The Marvel Cinematic Universe: Spider-Man: Homecoming

| April 22, 2019

For better or worse, a generation is now growing up with the movies of the Marvel Cinematic Universe and whatever that says about the direction of Western Civilization will be left to history depending largely on who writes it.  Avengers: Endgame brings the hammer down on this series on April 27th, so for the next few weeks I am going to take a look back at the films that have built a massive phenomenon.  Are they any good?  Let’s take a look . . .
Image result for Spiderman Homecoming screenshots

By this point, I have come to approach a new Spider-Man movie with the same dread that I do with Superman and Batman.  Am I going to have to sit through their origin story yet again!?  At this point, I’d bite that damned spider myself!

When Spider-Man: Homecoming came out in the summer of 2017, I wasn’t too hot about yet another Spider-Man reboot.  Here is a character whose story has been told in three iterations and two reboots by three different actors in the short span of 15 years.  Given this, no one would blame you if your knee-jerk reaction was to roll your eyes and exalt “Again with this guy?!”

Fortunately (some would say mercifully) Spiderman: Homecoming moves past the patterned origin story and at least tries to deal with some other aspect of his character.  For this film, it is the fact that Peter Parker is, first, a teenager.  Personally, I’ve always found the contrast between Peter’s adolescence and his superhero obligations to be kind of fun.  Bruce Wayne and Clark Kent can manipulate their off-hours with a much more freedom because they are adults, but Peter’s youth keeps him chained to the world of adults, school and the trauma of being a teenager.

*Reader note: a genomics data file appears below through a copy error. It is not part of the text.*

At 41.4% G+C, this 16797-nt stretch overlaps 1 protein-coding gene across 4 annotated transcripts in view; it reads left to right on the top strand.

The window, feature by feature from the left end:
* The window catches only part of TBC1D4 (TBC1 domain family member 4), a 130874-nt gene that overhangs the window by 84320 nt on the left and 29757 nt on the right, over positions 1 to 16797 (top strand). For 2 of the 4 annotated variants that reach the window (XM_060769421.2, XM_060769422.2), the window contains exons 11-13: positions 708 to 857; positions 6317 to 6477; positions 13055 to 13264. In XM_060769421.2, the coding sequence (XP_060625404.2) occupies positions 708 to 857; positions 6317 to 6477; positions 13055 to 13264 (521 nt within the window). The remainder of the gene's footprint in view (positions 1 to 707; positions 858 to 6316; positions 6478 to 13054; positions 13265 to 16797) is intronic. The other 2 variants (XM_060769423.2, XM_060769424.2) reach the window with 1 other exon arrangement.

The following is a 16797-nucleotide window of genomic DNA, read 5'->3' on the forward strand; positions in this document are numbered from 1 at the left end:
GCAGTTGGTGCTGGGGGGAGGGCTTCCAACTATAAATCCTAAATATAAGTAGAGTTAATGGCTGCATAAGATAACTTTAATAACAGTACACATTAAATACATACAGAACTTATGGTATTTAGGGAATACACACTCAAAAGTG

For the post part, Peter battles with the limitations of being “Your friendly neighborhood Spider-Man.”  In other words, Tony Stark has sectioned him off from the Avengers galaxy-saving adventures for his own safety.  In the meantime, Peter is also forced into the normal course of being a kid.

For once, I feel as if I’m watching a Spider-Man movie that feels like an original screenplay.  The movie has a lot of balls in the air but it never feels like it has obligations.  Yes, there’s a villain, Adrian Toomes (played with cool menace by Michael Keaton) but he’s not another Space Hitler, rather he’s a bitter guy who was screwed over by Stark and plans his revenge when a bit of alien tech falls into his hands.  Toomes has a reason to be angry that we actually understand.

Spider-Man: Homecoming is a lot of fun because it doesn’t take itself too seriously, nor is it frivolous; it keeps Peter mostly within the arena of adolescent problems and allows him to make mistakes – this red and blue suit, he finds, has a very steep learning curve.  Unlike the Sam Raimi trilogy, this Peter Parker is allowed to be a kid, and we feel the tug at wanting to be something more but being left behind because he is wet behind the ears.  He’ll get there.

About the Author:

Jerry Roberts is a film critic and operator of two websites, Armchair Cinema and Armchair Oscars.
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